Immigration Minister Iain Lees-Galloway has announced changes to the Government’s refugee quota categories, including which parts of the world they come from.
It follows the Government’s announcement last year that it was increasing the annual refugee quota from 1000 to 1500 for 2020.
Lees-Galloway says the Asia -Pacific region will continue to provide 50% of refugees coming into the country over the next three years. He says this is in a bid to demonstrate New Zealand’s regional responsibility. But it will also increase the number of refugee placements from Africa and the Middle East from 14% to 15%. While the existing 22% allocation from the Americas will be reduced to 20%.
The Government also plans to scrap the previous government’s quota for refugees with family already living here. Lees-Galloway says it will also continue to focus on women and children at risk, disabled people and families.
While it will also increase the number of places within the annual refugees quota for crisis situation from 100 to 200. Lees-Galloway says this is to maintain the flexibility necessary to respond to global events. And the sub-category for women at risk will grow from a minimum of 75 places a year to a minimum of 150 per annum.
“We are proud to be a welcoming and inclusive nation committed to supporting some of the world’s most vulnerable people to rebuild their lives and thrive in New Zealand,” Lees-Galloway says. “Just last year we increased our refugee quota from 1000 to 1500 for 2020, announced six new settlement locations, we’ve been expanding our Mangere resettlement centre and have strengthened settlement support.
“Today we are continuing this work announcing this Coalition Government’s three year refugee policy. We knew changes needed to be made and today’s announcements reflect the priority this Government gives to people who need refugee assistance.”
The Government will also allocate over $6.6 million for the Welcoming Communities programme being rolled out across the country. A pilot of the scheme has been running over the last two years and involved 10 councils across five regions, along with the Office of Ethnic Communities.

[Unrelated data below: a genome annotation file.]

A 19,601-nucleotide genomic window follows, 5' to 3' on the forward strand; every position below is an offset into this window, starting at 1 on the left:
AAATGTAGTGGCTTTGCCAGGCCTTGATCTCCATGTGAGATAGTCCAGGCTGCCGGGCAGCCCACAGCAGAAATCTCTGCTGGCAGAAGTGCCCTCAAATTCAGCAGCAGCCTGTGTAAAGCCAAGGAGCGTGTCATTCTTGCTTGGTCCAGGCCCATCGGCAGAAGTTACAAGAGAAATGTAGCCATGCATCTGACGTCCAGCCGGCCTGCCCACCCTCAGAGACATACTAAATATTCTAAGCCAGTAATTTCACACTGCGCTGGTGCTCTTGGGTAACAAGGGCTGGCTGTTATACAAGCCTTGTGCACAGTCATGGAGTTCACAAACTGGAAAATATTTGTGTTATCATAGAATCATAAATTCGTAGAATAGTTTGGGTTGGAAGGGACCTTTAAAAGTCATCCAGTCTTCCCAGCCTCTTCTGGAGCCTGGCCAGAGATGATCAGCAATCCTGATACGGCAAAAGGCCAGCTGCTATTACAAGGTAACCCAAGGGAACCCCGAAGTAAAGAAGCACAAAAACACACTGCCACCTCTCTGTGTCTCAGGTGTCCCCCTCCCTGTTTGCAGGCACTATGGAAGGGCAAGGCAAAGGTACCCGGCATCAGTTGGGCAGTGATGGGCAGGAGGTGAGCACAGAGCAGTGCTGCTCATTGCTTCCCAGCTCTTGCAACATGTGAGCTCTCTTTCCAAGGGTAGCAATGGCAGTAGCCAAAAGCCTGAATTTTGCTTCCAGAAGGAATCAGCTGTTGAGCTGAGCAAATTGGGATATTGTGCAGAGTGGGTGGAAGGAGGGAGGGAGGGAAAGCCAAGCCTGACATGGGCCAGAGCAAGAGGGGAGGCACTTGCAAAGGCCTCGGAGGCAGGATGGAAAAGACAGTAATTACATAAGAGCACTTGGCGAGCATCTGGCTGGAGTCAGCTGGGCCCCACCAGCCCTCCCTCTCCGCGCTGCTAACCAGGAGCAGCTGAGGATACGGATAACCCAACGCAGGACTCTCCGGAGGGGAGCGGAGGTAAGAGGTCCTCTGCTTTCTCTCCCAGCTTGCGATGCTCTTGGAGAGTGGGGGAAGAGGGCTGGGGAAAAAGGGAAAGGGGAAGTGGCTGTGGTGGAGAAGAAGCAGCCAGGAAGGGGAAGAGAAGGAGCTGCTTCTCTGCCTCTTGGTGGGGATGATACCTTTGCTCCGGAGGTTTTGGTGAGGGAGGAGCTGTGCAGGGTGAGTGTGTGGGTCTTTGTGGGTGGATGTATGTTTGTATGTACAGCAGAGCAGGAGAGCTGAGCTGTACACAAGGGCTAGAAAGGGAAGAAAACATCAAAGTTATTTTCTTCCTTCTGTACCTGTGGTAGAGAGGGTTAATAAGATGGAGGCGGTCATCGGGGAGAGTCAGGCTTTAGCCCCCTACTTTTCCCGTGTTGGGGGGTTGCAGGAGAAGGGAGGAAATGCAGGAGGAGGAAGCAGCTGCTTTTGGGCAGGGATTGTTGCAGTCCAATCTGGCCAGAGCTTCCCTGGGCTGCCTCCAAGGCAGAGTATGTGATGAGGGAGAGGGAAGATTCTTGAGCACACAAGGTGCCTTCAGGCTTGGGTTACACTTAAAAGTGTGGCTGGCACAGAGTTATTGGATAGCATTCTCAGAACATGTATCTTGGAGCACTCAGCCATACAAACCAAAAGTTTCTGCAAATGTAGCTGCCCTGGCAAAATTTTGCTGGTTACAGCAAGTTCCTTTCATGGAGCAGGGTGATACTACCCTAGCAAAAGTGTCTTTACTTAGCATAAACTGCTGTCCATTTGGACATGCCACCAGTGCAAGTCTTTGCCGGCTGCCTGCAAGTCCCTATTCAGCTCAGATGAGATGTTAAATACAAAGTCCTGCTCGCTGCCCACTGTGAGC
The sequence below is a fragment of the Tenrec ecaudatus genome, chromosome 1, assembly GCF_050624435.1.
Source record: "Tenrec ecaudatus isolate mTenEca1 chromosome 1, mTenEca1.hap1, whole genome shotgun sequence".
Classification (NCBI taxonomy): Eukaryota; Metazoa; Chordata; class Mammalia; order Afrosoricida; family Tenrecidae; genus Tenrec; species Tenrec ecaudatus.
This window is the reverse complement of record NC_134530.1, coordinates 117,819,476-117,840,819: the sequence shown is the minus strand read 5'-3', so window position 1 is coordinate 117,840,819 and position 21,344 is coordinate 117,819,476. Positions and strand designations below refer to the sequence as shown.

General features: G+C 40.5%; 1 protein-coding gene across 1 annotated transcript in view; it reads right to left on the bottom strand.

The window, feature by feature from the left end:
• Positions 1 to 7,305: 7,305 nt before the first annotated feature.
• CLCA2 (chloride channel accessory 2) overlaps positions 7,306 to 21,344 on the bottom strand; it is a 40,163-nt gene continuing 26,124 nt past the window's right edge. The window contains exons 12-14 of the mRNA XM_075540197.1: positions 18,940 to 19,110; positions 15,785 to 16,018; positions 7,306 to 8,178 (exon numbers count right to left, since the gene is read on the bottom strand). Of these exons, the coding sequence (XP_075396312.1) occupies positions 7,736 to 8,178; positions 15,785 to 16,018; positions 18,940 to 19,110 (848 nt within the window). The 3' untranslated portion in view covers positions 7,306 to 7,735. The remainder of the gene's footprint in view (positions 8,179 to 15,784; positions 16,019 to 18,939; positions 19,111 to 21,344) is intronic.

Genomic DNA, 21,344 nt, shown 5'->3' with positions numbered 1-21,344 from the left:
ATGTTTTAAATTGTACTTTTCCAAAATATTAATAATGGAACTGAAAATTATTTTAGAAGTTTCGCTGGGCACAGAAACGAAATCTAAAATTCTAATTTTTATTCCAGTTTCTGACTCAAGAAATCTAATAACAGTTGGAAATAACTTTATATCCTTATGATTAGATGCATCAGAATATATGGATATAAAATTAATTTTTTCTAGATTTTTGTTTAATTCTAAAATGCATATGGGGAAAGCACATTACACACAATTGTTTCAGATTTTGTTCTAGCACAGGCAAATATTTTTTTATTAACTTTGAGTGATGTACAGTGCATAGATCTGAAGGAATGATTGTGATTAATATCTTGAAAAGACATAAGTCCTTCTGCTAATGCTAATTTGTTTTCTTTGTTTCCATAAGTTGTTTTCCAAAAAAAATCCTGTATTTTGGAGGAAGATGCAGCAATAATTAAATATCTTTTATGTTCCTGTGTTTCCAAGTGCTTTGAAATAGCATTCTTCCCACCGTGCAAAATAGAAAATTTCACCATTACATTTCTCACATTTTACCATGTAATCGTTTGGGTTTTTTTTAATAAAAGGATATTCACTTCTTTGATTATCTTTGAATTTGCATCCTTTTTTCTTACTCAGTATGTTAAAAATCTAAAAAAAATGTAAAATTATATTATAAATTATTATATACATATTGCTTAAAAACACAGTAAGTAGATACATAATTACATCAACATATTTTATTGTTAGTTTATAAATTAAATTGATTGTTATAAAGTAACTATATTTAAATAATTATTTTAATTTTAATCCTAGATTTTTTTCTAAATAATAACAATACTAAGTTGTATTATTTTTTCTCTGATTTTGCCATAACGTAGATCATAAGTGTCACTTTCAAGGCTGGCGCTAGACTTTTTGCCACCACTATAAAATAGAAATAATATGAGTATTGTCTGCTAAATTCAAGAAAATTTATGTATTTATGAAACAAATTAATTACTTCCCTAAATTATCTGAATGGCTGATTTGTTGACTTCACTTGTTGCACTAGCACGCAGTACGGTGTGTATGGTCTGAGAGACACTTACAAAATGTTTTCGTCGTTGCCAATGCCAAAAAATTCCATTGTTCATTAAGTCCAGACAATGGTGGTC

“Evaluation findings show that the programme is starting to deliver economic, social and cultural benefits. That is why it is being rolled out to other parts of the country,” Lees-Galloway says.
“For newcomers, getting involved and feeling included in a new country can be a challenge. Making newcomers feel welcome by linking them with locals is a great step. Anything that can ease the process, build understanding and enable everyone to participate in the life of their community and the local economy fully deserves to be supported."
New Zealand is one of around 37 countries that takes part in the United Nations High Commissioner for Refugees’ (UNHCR) refugee resettlement programme. The UN programme was established in 1950 in the aftermath of World War II to help the millions of Europeans affected by the conflict or lost their homes.
The UN’s Universal Declaration of Human Rights 1948 recognizes the right of persons to seek asylum from persecution in other countries. While the United Nations Convention Relating to the Status of Refugees which was adopted in 1951 provides a legal definition of a refugee. It states:
“A refugee, according to the Convention, is someone who is unable or unwilling to return to their country of origin owing to a well-founded fear of being persecuted for reasons of race, religion, nationality, membership of a particular social group, or political opinion.”
Refugees who arrive in New Zealand under Immigration New Zealand's Refugee Quota Programme are given Permanent Residence status.